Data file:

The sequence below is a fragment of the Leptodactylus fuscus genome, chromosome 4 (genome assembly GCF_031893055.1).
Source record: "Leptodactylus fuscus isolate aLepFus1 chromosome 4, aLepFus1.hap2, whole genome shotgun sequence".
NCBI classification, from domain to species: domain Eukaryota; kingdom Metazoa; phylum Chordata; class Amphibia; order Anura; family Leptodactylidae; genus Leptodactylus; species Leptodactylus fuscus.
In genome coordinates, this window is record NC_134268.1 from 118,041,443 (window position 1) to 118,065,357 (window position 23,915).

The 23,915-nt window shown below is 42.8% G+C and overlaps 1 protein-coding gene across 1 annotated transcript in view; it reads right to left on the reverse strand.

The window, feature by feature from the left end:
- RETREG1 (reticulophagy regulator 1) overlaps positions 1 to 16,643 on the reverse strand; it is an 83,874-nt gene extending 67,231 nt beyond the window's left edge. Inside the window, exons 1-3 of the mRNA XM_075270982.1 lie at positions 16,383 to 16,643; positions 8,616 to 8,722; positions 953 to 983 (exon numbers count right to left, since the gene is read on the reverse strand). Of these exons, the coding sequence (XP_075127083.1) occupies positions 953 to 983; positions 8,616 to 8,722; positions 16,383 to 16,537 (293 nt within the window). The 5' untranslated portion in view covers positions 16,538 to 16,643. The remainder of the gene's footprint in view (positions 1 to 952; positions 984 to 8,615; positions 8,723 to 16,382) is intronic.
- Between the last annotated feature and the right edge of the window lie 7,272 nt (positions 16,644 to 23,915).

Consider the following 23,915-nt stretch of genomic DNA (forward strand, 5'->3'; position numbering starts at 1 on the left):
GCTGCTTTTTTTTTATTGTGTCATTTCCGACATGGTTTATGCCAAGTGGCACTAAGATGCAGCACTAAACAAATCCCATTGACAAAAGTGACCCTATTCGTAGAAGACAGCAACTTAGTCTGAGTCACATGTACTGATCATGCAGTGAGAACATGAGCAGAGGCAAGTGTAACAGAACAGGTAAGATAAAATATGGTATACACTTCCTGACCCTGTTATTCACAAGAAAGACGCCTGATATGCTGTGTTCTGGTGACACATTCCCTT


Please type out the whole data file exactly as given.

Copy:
The sequence below is a fragment of the Leptodactylus fuscus genome, chromosome 4 (genome assembly GCF_031893055.1).
Source record: "Leptodactylus fuscus isolate aLepFus1 chromosome 4, aLepFus1.hap2, whole genome shotgun sequence".
NCBI classification, from domain to species: domain Eukaryota; kingdom Metazoa; phylum Chordata; class Amphibia; order Anura; family Leptodactylidae; genus Leptodactylus; species Leptodactylus fuscus.
In genome coordinates, this window is record NC_134268.1 from 118,041,443 (window position 1) to 118,065,357 (window position 23,915).

The 23,915-nt window shown below is 42.8% G+C and overlaps 1 protein-coding gene across 1 annotated transcript in view; it reads right to left on the reverse strand.

The window, feature by feature from the left end:
- RETREG1 (reticulophagy regulator 1) overlaps positions 1 to 16,643 on the reverse strand; it is an 83,874-nt gene extending 67,231 nt beyond the window's left edge. Inside the window, exons 1-3 of the mRNA XM_075270982.1 lie at positions 16,383 to 16,643; positions 8,616 to 8,722; positions 953 to 983 (exon numbers count right to left, since the gene is read on the reverse strand). Of these exons, the coding sequence (XP_075127083.1) occupies positions 953 to 983; positions 8,616 to 8,722; positions 16,383 to 16,537 (293 nt within the window). The 5' untranslated portion in view covers positions 16,538 to 16,643. The remainder of the gene's footprint in view (positions 1 to 952; positions 984 to 8,615; positions 8,723 to 16,382) is intronic.
- Between the last annotated feature and the right edge of the window lie 7,272 nt (positions 16,644 to 23,915).

Consider the following 23,915-nt stretch of genomic DNA (forward strand, 5'->3'; position numbering starts at 1 on the left):
GCTGCTTTTTTTTTATTGTGTCATTTCCGACATGGTTTATGCCAAGTGGCACTAAGATGCAGCACTAAACAAATCCCATTGACAAAAGTGACCCTATTCGTAGAAGACAGCAACTTAGTCTGAGTCACATGTACTGATCATGCAGTGAGAACATGAGCAGAGGCAAGTGTAACAGAACAGGTAAGATAAAATATGGTATACACTTCCTGACCCTGTTATTCACAAGAAAGACGCCTGATATGCTGTGTTCTGGTGACACATTCCCTT